Driving is a complex activity. If you stop and consider how many activities your brain is engaged in during a simple trip to the store, from judging your speed relative to that of other vehicles, staying in your lane, watching the bicycle on right while keeping track of a truck turning from a left turn lane in front, to watching for an exit ramp and other merging vehicles, you realize there is a lot going on in that 'simple' trip.
Drivers who are focused and aware while driving can manage those demands well, even under extreme conditions, as NASCAR or Formula 1 races demonstrate. But when drivers become lazy, bored, drunk or distracted, even obvious situations, such as when brake lights on all the vehicles ahead of your car flash on, can be ignored.
The autonomous car, such as those being worked on by Google, seems like the solution. A never distracted, never drunk, always alert computer that can act instantaneously would solve all of those problems.
And bring a completely new set of issues. Weather, poorly marked road surfaces, accidents, police directing traffic, all are seen as challenging to a rule-governed computer.
Some have suggested the solution is "a human in the loop." Meaning a human driver would supervise the computer driven vehicle and step in when needed. The difficulty with that is it is likely that human driving skills would degrade to the point that when needed in an emergency situation, they would be incapable of reacting properly and a crash would still result.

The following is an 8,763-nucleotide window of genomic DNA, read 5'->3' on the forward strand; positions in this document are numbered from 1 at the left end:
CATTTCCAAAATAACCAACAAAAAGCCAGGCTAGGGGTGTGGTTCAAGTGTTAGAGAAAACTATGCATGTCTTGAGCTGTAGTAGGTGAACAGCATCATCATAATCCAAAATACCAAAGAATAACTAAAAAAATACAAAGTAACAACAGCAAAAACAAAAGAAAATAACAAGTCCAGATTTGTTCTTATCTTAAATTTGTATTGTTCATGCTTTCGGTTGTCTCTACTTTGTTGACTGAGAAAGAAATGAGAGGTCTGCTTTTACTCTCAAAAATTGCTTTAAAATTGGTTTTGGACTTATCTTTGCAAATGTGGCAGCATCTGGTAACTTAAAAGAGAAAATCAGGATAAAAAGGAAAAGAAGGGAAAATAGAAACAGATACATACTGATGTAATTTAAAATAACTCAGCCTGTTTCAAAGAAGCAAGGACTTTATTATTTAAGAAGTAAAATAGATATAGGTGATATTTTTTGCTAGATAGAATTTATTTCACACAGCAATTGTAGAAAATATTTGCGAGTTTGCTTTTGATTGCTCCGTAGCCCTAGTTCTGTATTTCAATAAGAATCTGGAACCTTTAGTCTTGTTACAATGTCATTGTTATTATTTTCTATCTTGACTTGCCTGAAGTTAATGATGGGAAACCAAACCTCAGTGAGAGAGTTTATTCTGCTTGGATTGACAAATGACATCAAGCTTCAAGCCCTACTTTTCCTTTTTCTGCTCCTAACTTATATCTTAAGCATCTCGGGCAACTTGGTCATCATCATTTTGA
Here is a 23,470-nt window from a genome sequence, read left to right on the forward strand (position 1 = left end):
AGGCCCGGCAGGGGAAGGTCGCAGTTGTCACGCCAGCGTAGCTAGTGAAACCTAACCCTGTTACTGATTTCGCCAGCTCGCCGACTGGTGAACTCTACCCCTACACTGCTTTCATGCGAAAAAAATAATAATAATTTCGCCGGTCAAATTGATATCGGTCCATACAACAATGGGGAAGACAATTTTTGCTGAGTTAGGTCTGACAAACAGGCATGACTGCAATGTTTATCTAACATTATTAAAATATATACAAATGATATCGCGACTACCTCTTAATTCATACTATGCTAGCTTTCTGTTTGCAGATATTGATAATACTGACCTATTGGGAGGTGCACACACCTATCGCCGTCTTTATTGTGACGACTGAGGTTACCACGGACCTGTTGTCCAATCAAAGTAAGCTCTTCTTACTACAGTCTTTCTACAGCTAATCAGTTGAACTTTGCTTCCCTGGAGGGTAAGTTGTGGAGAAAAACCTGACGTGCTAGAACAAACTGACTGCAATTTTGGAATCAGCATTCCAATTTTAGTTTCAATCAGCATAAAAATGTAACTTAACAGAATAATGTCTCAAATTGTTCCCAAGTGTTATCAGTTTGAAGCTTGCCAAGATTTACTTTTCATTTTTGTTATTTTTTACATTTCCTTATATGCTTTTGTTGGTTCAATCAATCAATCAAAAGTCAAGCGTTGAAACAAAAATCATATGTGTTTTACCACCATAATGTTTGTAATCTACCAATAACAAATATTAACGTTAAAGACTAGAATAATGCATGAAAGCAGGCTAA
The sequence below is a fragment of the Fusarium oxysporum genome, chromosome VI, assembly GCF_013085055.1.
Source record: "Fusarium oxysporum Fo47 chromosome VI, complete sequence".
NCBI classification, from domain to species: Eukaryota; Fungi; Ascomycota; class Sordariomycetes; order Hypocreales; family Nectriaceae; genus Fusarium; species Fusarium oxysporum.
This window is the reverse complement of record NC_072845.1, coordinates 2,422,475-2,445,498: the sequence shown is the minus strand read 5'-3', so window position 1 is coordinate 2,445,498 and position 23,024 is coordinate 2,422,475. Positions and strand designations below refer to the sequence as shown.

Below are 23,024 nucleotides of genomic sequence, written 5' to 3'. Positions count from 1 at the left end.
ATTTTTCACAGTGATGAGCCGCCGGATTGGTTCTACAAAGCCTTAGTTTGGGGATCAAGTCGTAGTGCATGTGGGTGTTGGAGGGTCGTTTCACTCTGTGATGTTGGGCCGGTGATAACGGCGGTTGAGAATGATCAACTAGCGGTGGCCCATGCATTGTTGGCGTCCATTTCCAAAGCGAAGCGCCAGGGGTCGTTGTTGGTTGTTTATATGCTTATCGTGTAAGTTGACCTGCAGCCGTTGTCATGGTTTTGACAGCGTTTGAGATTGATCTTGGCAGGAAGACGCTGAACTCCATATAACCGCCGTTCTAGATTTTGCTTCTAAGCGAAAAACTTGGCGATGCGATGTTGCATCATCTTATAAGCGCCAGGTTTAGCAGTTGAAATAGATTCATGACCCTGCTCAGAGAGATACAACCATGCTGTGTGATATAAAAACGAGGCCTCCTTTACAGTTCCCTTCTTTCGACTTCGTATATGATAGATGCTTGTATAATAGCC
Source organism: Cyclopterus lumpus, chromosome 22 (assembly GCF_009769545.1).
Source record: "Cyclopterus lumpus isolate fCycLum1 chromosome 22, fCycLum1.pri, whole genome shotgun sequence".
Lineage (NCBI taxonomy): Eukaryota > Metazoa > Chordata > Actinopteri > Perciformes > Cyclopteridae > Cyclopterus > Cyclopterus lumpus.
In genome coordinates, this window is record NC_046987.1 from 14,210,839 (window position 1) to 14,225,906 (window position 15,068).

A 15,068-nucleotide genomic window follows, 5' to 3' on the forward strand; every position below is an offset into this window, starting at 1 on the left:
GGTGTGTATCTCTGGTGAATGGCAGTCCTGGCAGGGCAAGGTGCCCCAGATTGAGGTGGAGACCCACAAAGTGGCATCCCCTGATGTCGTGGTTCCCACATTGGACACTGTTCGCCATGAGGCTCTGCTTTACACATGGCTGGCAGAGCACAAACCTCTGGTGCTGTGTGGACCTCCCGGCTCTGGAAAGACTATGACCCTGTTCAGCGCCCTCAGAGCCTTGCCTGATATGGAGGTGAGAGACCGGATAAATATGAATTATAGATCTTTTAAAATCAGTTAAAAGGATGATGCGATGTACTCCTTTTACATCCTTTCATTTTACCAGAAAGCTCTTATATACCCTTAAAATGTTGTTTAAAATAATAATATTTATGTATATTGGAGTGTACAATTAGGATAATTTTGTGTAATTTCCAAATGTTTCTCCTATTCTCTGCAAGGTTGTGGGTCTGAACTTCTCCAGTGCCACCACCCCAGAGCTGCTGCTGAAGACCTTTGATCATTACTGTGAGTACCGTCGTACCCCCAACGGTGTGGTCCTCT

One car manufacturer is trying to cope with the problem from the other direction, which leaves the primary duty of driving with the human, but provides oversight from the computer to deal with emergency situations where the near-instant response of a computer would be most valuable.
This may be the direction all the carmakers will adopt absent some massive breakthrough with the trustworthiness of autonomous vehicles.
Source: slate.com, "The Big Problem With Self-Driving Cars," Will Oremus, September 8, 2015